Summary and Recommendations
In addition to the recommendations documented in the individual working group reports, several
common themes evolved from the meeting.
- It was recognized that development, acquisition, and use of new sampling technology was
needed to successfully address GLOBEC science issues. Acoustical and optical technologies were
acknowledged as leading candidates from which the necessary tools could be drawn to support the
pursuit of GLOBEC's science goals.
- Based on their quasi-continuous sampling characteristics, acoustical and optical tools
deployed in various ways (e.g., towed or hull-mounted sensors vs. moored, bottom-mounted, or
drifting sensors) are essential to relating small-scale processes important at the level of the individual to
large-scale processes that impact populations. This concept was described as "nesting" of sensors that
measure small-scale temporal and spatial phenomena within measurements at incrementally increasing
temporal and spatial scales up to those that include populations and their dynamics.
- Several groups stressed the importance of the mode of deployment of any acoustical, optical,
or integrated sensor package. The same mode is not, in general, appropriate for all the different kinds
of GLOBEC science questions. The ability to use an instrument in a diversity of deployment modes,
e.g., cast, towed, hull-mounted, bottom-moored, etc., was considered a valuable sensor
characteristic, substantially enhancing the usefulness of a particular instrument.
- Each of the working groups recognized the value of examining the same distribution of
animals with more than one frequency of sound. It was recognized that the range and numbers of
frequencies required depends on the sizes of the animals present, which animals present are of interest,
their abundances, their physical characteristics, their distribution, and the mode in which the sensor is
to be used.
- Several groups noted that modularity, standardization of instrumentation, and simplicity of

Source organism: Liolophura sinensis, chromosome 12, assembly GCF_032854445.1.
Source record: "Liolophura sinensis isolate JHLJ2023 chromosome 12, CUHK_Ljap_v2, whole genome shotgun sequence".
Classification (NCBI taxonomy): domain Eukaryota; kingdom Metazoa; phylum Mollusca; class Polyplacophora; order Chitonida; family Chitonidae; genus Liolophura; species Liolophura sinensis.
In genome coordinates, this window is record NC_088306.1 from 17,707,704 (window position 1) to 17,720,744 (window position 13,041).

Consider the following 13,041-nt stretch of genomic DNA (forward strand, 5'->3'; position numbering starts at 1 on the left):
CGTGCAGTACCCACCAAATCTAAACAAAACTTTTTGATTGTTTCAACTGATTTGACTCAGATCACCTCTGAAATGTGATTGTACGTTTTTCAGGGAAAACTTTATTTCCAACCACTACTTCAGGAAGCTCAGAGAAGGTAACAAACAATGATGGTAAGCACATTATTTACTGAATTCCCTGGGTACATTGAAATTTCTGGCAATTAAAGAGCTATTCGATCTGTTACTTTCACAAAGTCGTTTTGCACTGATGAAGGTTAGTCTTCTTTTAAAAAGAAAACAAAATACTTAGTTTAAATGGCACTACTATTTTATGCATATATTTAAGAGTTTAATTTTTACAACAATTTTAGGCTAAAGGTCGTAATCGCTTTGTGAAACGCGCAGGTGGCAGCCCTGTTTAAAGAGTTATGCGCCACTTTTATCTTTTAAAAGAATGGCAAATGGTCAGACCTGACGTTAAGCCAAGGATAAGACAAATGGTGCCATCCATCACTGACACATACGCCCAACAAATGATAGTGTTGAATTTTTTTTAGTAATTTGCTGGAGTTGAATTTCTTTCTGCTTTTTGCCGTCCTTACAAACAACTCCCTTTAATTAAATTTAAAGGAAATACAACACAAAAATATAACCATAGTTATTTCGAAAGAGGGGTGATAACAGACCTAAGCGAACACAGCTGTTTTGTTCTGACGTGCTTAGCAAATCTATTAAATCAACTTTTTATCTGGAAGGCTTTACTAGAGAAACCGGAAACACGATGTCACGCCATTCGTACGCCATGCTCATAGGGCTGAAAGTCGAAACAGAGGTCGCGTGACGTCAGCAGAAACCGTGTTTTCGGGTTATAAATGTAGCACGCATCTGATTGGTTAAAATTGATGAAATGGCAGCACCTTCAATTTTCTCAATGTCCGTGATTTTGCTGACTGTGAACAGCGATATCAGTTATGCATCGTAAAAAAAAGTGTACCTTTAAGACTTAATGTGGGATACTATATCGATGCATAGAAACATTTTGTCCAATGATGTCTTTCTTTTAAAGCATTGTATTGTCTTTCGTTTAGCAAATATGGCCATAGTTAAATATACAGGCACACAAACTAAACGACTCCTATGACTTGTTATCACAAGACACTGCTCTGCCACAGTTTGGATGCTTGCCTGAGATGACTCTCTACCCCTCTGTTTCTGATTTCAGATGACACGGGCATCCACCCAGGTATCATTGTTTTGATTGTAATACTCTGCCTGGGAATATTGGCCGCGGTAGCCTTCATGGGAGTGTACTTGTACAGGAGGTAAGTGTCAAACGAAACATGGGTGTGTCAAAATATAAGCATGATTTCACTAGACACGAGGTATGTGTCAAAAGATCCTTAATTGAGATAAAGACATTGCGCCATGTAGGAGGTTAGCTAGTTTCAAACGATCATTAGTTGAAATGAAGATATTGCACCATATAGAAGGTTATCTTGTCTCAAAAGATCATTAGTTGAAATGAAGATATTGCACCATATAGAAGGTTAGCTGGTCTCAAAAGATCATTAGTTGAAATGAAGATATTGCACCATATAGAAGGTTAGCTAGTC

operation and deployment were important. At the same time, arguments for versatility, flexibility in
deployment mode and signal processing algorithms, sophisticated internal data processing, and low
cost were presented. On the surface some of these criteria seem conflicting, thus requiring thoughtful
tradeoffs when designing instrumentation.
- It was determined that the integration of acoustical and optical technology could yield
synergistic benefits and that the technologies are complementary. Acoustic sensors could place optical
measurements in the context of larger scale biological distributions. They may also be used to detect
rare organisms that may prey on the relatively small and more numerous animals under study with the
optical system. Acoustic sensors could also contribute data on vertical migration and swimming
behavior to aid in better understanding optical observations. Optical data could provide important
measurements of animal orientation, provide independent information on particle size spectra, and
offer a potential for taxonomic identification of acoustically sensed individuals and distributions (e.g.,
aggregations, schools, patches, layers).
- There was a strong sense that sampling of both the biological environment (e.g., with
acoustics and/or optics) and the physical environment (temperature, salinity, light, currents,
turbulence, etc.) should be done synoptically rather than serially. There was also a sense that
traditional methods will remain important in sampling the marine environment, but that the use of
alternative sensors will result in major improvements in the efficiency of these conventional sampling
- The establishment of data archiving protocols to facilitate long term (10's of years) use of
data is explicitly recognized as a particular problem for acoustical data as it is for GLOBEC data in
- In some cases, access by the community of biological oceanographers to complex
bioacoustic instrumentation is limited by acquisition cost and the multidisciplinary talents (electronics,
acoustics, and machine level programming) required to operate, calibrate, adapt, and maintain such
gear. The establishment and staffing of a limited number of "facilities" or "teams" to provide and
maintain bioacoustic devices for data collection under the direction of individual or groups of
investigators, is recognized as a viable approach to expansion of the biological communities' access to
- Finally, there was a consensus that there was a need for continued basic research and
development in order to advance the state-of-the-art in remote underwater sensing of marine animals.
Specifically, advances would be welcomed in the following areas:
- Development of new methods for quantitative combination of multifrequency acoustic data;
- Continued analytical research and supporting measurements directed towards the
development of better and more comprehensive descriptions of acoustic scattering from all marine
genera (e.g., adult fish, larval fish, micronekton, macrozooplankton and small zooplankton); and
- Development and validation of methods for quantitative combination of multisensor data
(i.e., data fusion).